08 June 2011

A French Run (with a few practical points)

9.7 km - 49.07.59 min., humid, cool, no wind (Sunday, 5 June 2011)

It was an organised run, or rather a race along the route of the old railway, now a rambling path (chemin vert) from the site of Chaulieu Station to the town of Sourdeval, in South Manche, Normandy. It's a pleasant route, mostly downhill. But sharp gravel and thick humidity under the canopy of trees can make running there slightly uncomfortable.
No dogs today, I meant to sign up Leroy like the farmer in The Babe did for his pig. Like in the film they didn't have a rule against animals participating, just the usual date of birth, sex, medical certificate or club licence. But in the end I changed my mind, because, not having participated in 'official' runs for years, I just wanted to get back a feel for competitive running. 

I finished 82nd in the field of 90 with a time that I think was quite respectable since I didn't push myself too hard and hadn't trained up specially for that run. Francesca Bostock, an English neighbour from Sourdeval, for who it was the first race, came in a few places behind me in a great confidence boosting achievement for someone who only took up running about a year ago. And got a trophy cup for being the first non-licenced (non-club member) finisher from Sourdeval!

A few notes on running road races in France.

If you are on a holiday or a short visit and want to join in, the choice is great. There are many local runs, 5km, 10km and various other irregular distances. There is one practically every Sunday. Check leaflets at tourist offices, news agents and bars. 

Runs usually go over scenic spots and avoid busy roads. There are runs on beaches, along walking or tow paths and over old city walls.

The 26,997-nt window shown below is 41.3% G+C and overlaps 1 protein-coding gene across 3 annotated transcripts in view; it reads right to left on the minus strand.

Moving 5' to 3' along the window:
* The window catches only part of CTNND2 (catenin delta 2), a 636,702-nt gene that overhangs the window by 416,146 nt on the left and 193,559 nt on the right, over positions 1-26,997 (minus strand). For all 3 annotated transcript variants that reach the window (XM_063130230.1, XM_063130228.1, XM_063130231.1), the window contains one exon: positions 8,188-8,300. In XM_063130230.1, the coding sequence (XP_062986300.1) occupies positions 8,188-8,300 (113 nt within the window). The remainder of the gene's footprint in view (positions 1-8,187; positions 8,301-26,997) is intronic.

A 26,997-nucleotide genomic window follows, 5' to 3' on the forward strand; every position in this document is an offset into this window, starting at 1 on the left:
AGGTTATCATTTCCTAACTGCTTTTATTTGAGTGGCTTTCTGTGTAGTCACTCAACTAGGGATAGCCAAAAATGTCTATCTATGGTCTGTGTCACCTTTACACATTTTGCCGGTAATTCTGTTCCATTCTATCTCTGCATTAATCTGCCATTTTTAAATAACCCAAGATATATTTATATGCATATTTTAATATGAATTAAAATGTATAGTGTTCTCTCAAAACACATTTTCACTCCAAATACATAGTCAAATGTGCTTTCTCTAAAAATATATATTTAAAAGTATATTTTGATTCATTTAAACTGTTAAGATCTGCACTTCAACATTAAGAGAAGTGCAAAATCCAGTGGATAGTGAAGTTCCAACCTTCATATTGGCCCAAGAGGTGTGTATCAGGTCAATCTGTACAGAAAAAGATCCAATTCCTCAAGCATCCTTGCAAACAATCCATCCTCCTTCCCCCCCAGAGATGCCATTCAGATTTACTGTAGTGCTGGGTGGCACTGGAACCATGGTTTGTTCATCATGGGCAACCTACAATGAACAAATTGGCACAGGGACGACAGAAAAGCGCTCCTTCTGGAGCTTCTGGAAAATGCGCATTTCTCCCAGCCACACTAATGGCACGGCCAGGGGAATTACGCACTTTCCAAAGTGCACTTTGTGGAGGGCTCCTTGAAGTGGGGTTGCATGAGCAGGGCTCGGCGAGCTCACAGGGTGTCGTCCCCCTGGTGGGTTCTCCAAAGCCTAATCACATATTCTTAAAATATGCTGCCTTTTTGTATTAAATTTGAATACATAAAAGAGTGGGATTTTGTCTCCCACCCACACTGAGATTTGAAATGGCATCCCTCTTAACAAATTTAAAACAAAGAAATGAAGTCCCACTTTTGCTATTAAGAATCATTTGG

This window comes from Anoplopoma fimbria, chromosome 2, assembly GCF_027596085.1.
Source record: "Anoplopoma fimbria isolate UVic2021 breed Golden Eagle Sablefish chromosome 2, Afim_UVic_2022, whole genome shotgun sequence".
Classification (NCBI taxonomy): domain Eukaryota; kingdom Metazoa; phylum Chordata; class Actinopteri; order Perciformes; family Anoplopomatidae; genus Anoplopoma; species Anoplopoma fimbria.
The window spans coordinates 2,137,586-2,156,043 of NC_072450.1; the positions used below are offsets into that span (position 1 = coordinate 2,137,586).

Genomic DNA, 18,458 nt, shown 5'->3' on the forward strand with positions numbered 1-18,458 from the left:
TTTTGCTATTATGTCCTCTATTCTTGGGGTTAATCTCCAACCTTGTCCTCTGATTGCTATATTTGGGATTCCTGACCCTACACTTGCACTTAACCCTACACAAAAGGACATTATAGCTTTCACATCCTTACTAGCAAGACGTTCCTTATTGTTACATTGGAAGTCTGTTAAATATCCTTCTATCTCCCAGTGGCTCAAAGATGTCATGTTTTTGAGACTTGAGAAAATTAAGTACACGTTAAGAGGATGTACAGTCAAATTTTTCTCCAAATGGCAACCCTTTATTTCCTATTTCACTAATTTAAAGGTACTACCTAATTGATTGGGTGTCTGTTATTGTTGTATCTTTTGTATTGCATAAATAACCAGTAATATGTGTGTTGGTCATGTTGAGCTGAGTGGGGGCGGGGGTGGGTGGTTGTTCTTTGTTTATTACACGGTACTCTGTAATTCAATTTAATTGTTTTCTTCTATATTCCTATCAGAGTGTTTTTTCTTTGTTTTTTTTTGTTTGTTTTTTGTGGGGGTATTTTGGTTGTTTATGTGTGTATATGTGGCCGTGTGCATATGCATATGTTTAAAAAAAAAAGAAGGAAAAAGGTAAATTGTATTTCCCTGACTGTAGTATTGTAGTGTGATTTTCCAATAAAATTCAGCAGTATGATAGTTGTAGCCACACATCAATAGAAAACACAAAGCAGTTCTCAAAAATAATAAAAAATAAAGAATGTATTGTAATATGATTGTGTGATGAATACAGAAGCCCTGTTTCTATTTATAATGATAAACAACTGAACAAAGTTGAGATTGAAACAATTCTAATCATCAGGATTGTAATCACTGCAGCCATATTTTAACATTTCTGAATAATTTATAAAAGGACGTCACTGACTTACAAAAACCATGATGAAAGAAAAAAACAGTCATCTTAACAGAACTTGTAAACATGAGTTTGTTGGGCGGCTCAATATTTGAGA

Routes, awkwardly, are often non-circular, so make enquiries and arrange a pickup at the finish. I just left my stuff in Sourdeval and left the car keys with a race marshal. In rural France it is still a safe thing to do. 

Remember, in France you can't just turn up and join in. To enter you need to be a club member in France and show a licence (card). A UK running club member card would do too. If you don't have one or haven't taken it on the holiday you need to ask any doctor (generaliste) to give you a check-up and issue a certificat medical stating that you are fit for a course à pied (a race). Entry fees, I think, are higher than in England. For the Sourdeval race the fee was 8 euros online and 10 on the day.

Another striking difference is that runs in France are very competitive. People who turn up are mostly club members, incredibly fit and run aggressively - for individual and team points towards championships of various levels. Fun-runners are usually in the minority.

This may sound off-putting, but the general atmosphere is as jolly as it is at runs in England. There is a picnic, with some sort of hot snack or sandwich and a drink the price of which is included in the entry fee. Then there is a long-drawn ceremony with numerous prizes, medals, trophies and - money prizes for several top finishers in several categories. Prize money can be up to 100-150 euros. So don't rush to go home, you might end up winning something unexpectedly. On the other hand, goody-bags are often pitiful. At Sourdeval it was just a small hand towel and a discount voucher for a local shop.

Web-site of the race here.

Photo by normandiecourseapied.com
Results of the Chaulieu-Sourdeval race are here.

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